How to create trusting environments

Trust creates a better environment and better results, says Amrit Sandhar. 

Reading time: 4m 30s.

If asked how they would describe their company culture, the first response many people might not give is ‘trusting’ or ‘trusted’. Whilst we might work in nice environments, where the people we immediately work with are lovely, the organisational culture created by leaders can often be described in a very different way.

The Edelman Trust Barometer 2019 shows trust in organisations has improved, currently at 58% (trust in my employer for information). Whilst this improvement is good news, there is still some way to go to unlock the productivity tied up across organisations, and leaders and managers play a pivotal role.  

Let’s use the example of flexible working to explore how improved trust can benefit an organisation. We’ve seen many organisations rolling out flexible working policies, only for them not to be implemented well.

This is often due to an internal conflict faced by many leaders and managers; on one hand it’s a great benefit to shout about to employees, but on the other hand, how does a leader manage their team if they cannot see them, cannot see how productive they are being, and cannot guarantee they are not all sitting in their pyjamas watching daytime tv, getting very little done?

How does a leader manage their team if they cannot see them?

There are two aspects we need to address here: the first is developing meaningful conversations improving clarity of goals and expectations, the second is developing meaningful relationships that improve trust between people.

When these two things happen, we have a trusting environment, where people can work in the best way they see fit, delivering the work expected, without the need for constant ‘policing’.

The challenge for many leaders isn’t as simple as recruiting people they can trust, although this is always important. We need to help leaders and managers to change their mindsets of what being productive at work looks like, and this goes back to meaningful conversations and meaningful relationships.

In many organisations the HR teams often express their frustration that regular conversations (whether formal 1-2-1s or informal catch-ups) aren’t happening often enough.

L&D teams often resort to upskilling leaders on how to have these meaningful conversations, but the challenge that frequently gets missed is how to help leaders and managers understand the value of these conversations. When people are tasked to do something such as having regular check-ins with their team, it becomes exactly that – a task.


But what benefits do teams really gain from these regular check-ins? As well as reinforcing and cementing relationships through showing care and concern for the individual, they are a way of agreeing milestones of what needs to be done by when, and the value this will add.

This level of clarity means people can get on with doing what they do, in the way they do it, without the monitoring that can take so much valuable time and effort. This also means employees can work where they work best, and more importantly when they work best (knowing what we know from research in Chronobiology), provided the agreed milestones are achieved, in the time agreed.

In some organisations, sitting around reading and researching might be seen as being unproductive, let alone meeting up with someone over a coffee (outside of your break times). But going for a coffee and catching up with someone could add more value than we realise.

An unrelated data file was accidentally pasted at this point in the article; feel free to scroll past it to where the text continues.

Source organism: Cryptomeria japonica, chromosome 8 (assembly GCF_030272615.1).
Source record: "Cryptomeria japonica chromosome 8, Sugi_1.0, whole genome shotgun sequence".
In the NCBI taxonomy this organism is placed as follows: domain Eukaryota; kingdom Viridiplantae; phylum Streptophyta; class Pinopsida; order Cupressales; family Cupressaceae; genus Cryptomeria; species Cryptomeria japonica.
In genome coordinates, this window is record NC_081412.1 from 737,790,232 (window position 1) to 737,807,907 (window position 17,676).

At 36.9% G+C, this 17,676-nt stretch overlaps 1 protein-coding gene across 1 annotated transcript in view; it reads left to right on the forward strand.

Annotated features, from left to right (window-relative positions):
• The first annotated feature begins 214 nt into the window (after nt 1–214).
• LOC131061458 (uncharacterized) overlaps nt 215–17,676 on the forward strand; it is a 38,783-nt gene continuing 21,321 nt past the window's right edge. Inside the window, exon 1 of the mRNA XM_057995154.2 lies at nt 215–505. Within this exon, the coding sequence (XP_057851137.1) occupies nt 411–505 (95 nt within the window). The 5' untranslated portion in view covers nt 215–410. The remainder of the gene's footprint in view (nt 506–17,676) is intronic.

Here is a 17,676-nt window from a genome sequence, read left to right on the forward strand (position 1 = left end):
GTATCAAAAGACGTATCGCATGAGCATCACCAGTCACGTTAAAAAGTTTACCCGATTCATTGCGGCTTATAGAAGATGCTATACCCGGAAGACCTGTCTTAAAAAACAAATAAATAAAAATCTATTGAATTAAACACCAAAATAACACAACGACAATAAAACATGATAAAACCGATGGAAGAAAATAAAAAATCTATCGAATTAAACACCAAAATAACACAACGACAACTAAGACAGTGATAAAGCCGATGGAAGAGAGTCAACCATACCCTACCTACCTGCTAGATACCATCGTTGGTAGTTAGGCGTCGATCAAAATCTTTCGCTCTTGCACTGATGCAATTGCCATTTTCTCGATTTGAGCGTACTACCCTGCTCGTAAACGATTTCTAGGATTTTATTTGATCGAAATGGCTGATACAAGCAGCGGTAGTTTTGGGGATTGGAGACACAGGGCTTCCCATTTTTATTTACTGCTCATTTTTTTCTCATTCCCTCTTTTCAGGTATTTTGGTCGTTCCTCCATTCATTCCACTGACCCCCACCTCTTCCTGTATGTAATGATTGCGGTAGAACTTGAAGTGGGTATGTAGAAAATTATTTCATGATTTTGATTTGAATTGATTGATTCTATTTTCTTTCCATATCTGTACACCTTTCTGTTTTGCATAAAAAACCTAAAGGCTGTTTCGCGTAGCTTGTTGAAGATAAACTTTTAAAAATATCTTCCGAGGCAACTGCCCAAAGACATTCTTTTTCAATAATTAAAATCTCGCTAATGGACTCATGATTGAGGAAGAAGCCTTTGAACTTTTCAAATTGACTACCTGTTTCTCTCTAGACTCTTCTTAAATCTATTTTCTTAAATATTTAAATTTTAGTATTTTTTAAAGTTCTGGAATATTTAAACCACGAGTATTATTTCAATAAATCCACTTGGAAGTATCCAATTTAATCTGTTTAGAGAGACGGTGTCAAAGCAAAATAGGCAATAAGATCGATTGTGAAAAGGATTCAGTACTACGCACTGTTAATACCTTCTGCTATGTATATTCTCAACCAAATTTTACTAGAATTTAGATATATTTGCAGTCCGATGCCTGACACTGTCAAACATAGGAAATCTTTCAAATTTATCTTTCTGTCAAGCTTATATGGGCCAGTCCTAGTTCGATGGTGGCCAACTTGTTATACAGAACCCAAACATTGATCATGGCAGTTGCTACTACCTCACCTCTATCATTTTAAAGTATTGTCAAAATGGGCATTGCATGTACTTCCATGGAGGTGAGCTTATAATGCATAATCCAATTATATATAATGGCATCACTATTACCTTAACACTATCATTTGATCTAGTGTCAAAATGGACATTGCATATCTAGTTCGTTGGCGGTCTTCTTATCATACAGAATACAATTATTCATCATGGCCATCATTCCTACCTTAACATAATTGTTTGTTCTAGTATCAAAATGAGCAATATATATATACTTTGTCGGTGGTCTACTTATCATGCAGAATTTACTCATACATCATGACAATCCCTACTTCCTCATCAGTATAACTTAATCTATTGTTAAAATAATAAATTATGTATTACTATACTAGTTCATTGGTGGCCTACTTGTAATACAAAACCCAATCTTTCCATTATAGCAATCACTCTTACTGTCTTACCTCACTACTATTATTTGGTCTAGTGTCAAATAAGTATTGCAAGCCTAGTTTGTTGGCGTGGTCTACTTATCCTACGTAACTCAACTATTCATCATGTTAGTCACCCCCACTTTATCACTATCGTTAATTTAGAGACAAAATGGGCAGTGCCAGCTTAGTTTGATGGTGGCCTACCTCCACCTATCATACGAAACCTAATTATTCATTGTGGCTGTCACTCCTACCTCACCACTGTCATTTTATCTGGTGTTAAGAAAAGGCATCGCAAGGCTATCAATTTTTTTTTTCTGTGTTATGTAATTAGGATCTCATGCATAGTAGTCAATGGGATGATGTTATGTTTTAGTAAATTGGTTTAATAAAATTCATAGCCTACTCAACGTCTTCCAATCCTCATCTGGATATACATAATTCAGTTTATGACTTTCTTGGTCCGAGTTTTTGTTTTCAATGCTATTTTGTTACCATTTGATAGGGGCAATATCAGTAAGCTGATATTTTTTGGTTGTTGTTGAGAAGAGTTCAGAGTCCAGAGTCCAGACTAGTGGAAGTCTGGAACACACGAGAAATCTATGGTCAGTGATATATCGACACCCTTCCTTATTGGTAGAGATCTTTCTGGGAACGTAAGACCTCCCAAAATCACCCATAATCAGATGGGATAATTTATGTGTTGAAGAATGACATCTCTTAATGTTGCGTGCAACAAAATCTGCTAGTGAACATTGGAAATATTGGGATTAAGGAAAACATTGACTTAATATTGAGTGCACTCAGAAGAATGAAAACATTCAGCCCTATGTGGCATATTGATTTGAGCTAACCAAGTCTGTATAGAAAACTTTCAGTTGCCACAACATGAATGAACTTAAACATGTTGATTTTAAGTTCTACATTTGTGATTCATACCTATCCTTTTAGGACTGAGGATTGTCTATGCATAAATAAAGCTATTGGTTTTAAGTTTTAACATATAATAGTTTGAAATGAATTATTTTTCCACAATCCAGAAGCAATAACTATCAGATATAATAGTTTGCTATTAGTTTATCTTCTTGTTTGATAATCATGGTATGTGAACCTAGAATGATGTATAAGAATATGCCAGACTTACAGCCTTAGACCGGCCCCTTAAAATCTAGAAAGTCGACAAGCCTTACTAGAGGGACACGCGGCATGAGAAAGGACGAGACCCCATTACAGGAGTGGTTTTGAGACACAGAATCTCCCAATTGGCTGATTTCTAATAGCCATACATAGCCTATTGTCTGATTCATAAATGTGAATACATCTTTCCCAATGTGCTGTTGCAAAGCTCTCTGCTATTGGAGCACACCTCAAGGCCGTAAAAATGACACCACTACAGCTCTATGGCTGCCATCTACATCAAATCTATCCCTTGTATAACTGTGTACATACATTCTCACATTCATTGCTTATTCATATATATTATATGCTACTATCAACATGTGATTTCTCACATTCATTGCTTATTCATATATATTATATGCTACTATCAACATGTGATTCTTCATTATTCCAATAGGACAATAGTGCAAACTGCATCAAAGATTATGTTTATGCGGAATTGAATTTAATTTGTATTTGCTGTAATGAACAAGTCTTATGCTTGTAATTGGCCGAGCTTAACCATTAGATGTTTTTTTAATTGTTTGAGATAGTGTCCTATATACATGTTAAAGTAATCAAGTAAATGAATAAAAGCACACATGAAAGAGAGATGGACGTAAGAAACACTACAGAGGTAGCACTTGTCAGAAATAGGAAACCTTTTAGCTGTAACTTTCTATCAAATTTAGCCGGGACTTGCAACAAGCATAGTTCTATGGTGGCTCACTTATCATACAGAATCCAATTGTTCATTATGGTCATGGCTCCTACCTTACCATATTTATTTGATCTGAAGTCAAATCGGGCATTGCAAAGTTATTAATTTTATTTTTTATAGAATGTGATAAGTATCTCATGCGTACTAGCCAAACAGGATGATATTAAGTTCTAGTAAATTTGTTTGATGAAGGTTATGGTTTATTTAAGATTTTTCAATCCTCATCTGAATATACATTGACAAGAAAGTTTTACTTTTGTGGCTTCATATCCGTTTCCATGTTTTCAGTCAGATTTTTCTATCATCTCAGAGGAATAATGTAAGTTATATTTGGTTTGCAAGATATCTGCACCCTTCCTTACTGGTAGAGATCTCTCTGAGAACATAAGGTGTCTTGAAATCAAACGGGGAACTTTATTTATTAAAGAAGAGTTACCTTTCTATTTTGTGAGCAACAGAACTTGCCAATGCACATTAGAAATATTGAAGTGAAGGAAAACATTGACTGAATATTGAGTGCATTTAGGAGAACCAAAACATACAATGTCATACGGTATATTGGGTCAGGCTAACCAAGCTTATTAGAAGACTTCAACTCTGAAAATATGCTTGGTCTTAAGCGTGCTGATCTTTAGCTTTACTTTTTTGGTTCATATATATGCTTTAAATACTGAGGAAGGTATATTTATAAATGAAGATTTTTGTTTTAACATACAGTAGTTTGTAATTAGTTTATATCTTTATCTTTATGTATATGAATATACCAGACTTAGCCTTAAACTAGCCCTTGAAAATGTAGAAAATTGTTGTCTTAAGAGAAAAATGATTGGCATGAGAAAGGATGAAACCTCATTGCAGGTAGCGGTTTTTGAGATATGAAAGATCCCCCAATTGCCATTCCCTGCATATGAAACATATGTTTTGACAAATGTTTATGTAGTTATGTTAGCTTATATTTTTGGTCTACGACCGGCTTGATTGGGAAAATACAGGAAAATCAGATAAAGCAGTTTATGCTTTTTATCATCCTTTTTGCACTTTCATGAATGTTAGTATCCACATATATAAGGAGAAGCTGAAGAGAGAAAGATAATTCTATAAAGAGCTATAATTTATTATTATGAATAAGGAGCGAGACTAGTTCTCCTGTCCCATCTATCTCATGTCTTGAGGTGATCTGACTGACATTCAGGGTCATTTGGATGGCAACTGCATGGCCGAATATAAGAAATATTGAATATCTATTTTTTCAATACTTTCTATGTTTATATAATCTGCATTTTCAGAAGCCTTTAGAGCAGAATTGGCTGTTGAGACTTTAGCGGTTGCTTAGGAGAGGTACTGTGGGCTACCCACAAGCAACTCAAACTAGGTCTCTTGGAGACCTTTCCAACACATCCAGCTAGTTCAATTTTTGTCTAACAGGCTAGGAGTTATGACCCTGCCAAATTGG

We know from the great work by Paul Zak who researched the neuroscience of trust, that taking time to get to know someone can give us a sense of security about them. This releases oxytocin, creating the foundations for a trusting relationship.

In order to forge meaningful relationships, it’s about finding those ‘hooks’, that connect us. We all share similarities to each other in some way, whether it’s our lifestyle, upbringing, education or career – we’re all at some level, the same as each other.

Creating a culture where it’s ok to take time to spend chatting with colleagues at work, allows people to really connect with each other, to find the commonalities, to forge these meaningful relationships.

We probably all remember the Results Only Work Environments (ROWE) approach from a number of years ago, the concept developed by Cali Ressler and Jody Thompson in their 2008 book ‘Why Work Sucks and How To Fix It’.

The focus of this concept was to allow freedom and flexibility to achieve results, for work that was clearly defined and measurable. If meaningful conversations are not happening (because we’re far too busy for that), relationships aren’t being given a chance to form, and clear milestones not being agreed. Is it any wonder then, that benefits such as flexible working haven’t been embraced fully?

Trust is the foundation that will improve the world of work. We need trusting relationships where people take time out to get to know each other; where we trust people that we have recruited, will bring skills and experiences to make the organisation even better.

Combine this with insights from chronobiology about when our brains work best in a 24-hour cycle, and you begin to see the value of trusting employees to undertake the work in the best way they can.

Trust is a skill that can be taught, through helping leaders and managers understand the importance of relationships, of having meaningful conversations and the need for clarity. Supporting leaders and managers to transition their mindset to create these trusting environments, can result in truly transform organisations, impacting upon every aspect of work.


About the author

Amrit Sandhar is the founder of The Engagement Coach


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